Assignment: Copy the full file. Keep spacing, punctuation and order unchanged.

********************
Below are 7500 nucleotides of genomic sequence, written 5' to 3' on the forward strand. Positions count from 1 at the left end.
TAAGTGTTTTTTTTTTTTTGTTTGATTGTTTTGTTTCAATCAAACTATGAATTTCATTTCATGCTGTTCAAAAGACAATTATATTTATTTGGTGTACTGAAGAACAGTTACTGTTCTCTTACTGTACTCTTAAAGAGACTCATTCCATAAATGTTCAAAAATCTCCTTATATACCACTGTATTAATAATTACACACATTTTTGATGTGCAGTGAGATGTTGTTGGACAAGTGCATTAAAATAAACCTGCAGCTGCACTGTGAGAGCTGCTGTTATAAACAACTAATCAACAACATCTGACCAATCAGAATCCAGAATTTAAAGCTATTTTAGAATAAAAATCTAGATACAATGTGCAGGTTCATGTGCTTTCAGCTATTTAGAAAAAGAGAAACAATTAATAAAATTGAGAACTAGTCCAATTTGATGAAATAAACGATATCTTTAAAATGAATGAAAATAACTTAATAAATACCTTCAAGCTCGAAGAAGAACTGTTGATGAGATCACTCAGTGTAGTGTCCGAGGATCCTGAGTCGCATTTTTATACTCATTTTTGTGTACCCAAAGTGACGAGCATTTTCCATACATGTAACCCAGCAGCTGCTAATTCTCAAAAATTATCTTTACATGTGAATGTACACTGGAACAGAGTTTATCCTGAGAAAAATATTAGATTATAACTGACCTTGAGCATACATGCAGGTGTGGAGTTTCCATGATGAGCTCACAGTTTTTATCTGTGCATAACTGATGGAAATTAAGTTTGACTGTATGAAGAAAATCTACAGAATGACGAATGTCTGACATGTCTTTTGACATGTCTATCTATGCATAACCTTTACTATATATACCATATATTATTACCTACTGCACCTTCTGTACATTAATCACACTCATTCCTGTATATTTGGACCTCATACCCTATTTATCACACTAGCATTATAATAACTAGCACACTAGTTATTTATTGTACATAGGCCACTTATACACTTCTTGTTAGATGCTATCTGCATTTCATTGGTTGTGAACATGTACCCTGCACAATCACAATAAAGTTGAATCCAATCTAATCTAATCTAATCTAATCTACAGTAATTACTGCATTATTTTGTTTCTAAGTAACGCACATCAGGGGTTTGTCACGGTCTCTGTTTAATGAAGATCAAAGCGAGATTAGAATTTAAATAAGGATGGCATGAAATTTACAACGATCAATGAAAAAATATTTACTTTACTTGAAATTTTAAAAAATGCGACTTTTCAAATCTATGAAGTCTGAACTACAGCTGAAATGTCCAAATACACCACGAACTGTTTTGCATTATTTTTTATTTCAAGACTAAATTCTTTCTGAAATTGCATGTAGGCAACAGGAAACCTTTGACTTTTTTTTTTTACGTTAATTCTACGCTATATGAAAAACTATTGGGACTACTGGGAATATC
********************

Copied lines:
Below are 7500 nucleotides of genomic sequence, written 5' to 3' on the forward strand. Positions count from 1 at the left end.
TAAGTGTTTTTTTTTTTTTGTTTGATTGTTTTGTTTCAATCAAACTATGAATTTCATTTCATGCTGTTCAAAAGACAATTATATTTATTTGGTGTACTGAAGAACAGTTACTGTTCTCTTACTGTACTCTTAAAGAGACTCATTCCATAAATGTTCAAAAATCTCCTTATATACCACTGTATTAATAATTACACACATTTTTGATGTGCAGTGAGATGTTGTTGGACAAGTGCATTAAAATAAACCTGCAGCTGCACTGTGAGAGCTGCTGTTATAAACAACTAATCAACAACATCTGACCAATCAGAATCCAGAATTTAAAGCTATTTTAGAATAAAAATCTAGATACAATGTGCAGGTTCATGTGCTTTCAGCTATTTAGAAAAAGAGAAACAATTAATAAAATTGAGAACTAGTCCAATTTGATGAAATAAACGATATCTTTAAAATGAATGAAAATAACTTAATAAATACCTTCAAGCTCGAAGAAGAACTGTTGATGAGATCACTCAGTGTAGTGTCCGAGGATCCTGAGTCGCATTTTTATACTCATTTTTGTGTACCCAAAGTGACGAGCATTTTCCATACATGTAACCCAGCAGCTGCTAATTCTCAAAAATTATCTTTACATGTGAATGTACACTGGAACAGAGTTTATCCTGAGAAAAATATTAGATTATAACTGACCTTGAGCATACATGCAGGTGTGGAGTTTCCATGATGAGCTCACAGTTTTTATCTGTGCATAACTGATGGAAATTAAGTTTGACTGTATGAAGAAAATCTACAGAATGACGAATGTCTGACATGTCTTTTGACATGTCTATCTATGCATAACCTTTACTATATATACCATATATTATTACCTACTGCACCTTCTGTACATTAATCACACTCATTCCTGTATATTTGGACCTCATACCCTATTTATCACACTAGCATTATAATAACTAGCACACTAGTTATTTATTGTACATAGGCCACTTATACACTTCTTGTTAGATGCTATCTGCATTTCATTGGTTGTGAACATGTACCCTGCACAATCACAATAAAGTTGAATCCAATCTAATCTAATCTAATCTAATCTACAGTAATTACTGCATTATTTTGTTTCTAAGTAACGCACATCAGGGGTTTGTCACGGTCTCTGTTTAATGAAGATCAAAGCGAGATTAGAATTTAAATAAGGATGGCATGAAATTTACAACGATCAATGAAAAAATATTTACTTTACTTGAAATTTTAAAAAATGCGACTTTTCAAATCTATGAAGTCTGAACTACAGCTGAAATGTCCAAATACACCACGAACTGTTTTGCATTATTTTTTATTTCAAGACTAAATTCTTTCTGAAATTGCATGTAGGCAACAGGAAACCTTTGACTTTTTTTTTTTACGTTAATTCTACGCTATATGAAAAACTATTGGGACTACTGGGAATATC